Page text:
In these found footage-styled moments, the film is indeed reminiscent of The Blair Witch Project and its deliberate uncertainty about “seeing.”  In that film, the camera provided a filter to reality, and nobody could agree on what was happening in the woods, despite the presence of video tape and film as impartial observers.  Here, similarly, the camera is never positioned quite right to see any spirits, even though we hear Molly screaming and crying for help. 

One scene that conforms to this approach involves a store’s surveillance video.  In this video, Molly pulls down her pants, and goes through the (disturbing) motions of being savagely raped from behind.  But no rapist is visible.  Either she is bonkers, or there is an invisible force attacking her.  Again, there’s simply no easy or certain answer about what is happening to Molly.  The more cameras are rolling, it seems, the less we actually “see” (or can agree we’ve seen.) 

Again, Lovely Molly offers the engaged viewer the opportunity to interpret the narrative through the rubric of sexual/physical abuse.  Such abuse occurs all too frequently, we know by the facts, and yet many family members and friends make a point not to see it.  We watch Molly’s rape, likewise, and don’t really see it.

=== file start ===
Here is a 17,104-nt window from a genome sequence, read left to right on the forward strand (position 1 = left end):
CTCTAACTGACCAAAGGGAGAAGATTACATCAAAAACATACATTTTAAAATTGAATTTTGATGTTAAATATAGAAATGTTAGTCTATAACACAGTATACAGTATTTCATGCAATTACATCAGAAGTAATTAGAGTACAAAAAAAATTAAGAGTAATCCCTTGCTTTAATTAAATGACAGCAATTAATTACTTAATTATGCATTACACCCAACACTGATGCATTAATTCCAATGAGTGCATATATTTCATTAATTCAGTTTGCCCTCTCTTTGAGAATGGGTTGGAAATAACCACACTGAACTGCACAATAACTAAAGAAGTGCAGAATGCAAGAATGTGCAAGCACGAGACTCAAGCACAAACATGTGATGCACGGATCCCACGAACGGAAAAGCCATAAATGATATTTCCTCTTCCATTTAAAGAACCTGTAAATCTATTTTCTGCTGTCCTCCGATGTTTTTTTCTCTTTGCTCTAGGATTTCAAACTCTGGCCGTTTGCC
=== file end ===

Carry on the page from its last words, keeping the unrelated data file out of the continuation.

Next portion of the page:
What is really happening here?  Even the camera can't tell us for certain.

At a point about two-thirds of the way through the film, Molly -- either mad or possessed – commits a genuinely awful act against an innocent, and I must admit that I found myself troubled and disturbed by these visuals.  I don’t want to state that the film is depressing, but I should make plain that it isn’t an easy watch, or mere entertainment.  Rather, Lovely Molly is hard core in a sense, and really, that’s a valid and legitimate artistic approach given the seriousness of the subject matter.

If the idea is that the cycle of abuse in families is transmitted -- demon possession-like from one generation to the next -- then a film could hardly have treated the subject matter more artfully or more respectfully than does this one. 

Lovely Molly is a legitimate and consistent work of art, with some occasional scares, and it peers, eyes wide,  into the very heart of human darkness.  Gretchen Lodge must be commended for a gutsy, courageous, unblinking lead performance that reminded me of Barbara Hershey's in The Entity (1983), or Mia Farrow's in Rosemary's Baby (1968).   I must admit that I feel torn between praising it as a serious, carefully-crafted and meaningful horror film and wishing that, in some sense, it was more unpredictable or fresh.   But that predictability too may be the point, actually.  

Once you get a look at the empty chair, and realize the emotional burden that Molly carries, the horror in her life is indeed inescapable.

1 comment:

  1. This film, quite honestly, is one of my favorite horror films that I have seen in the last 10 years. And horror it is! I am seriously jaded and yet this film disturbed me. There is some serious violent images that strike home because of my concern for all the characters of this film. I absolutely love ambivalence in a horror film and this film is in the vein of 'Picnic at Hanging Rock, Session 9, and BWP. The director has turned in a skilled and highly effective horror and I truly, truly look forward to future work from Mr. Sanchez...I am a believer.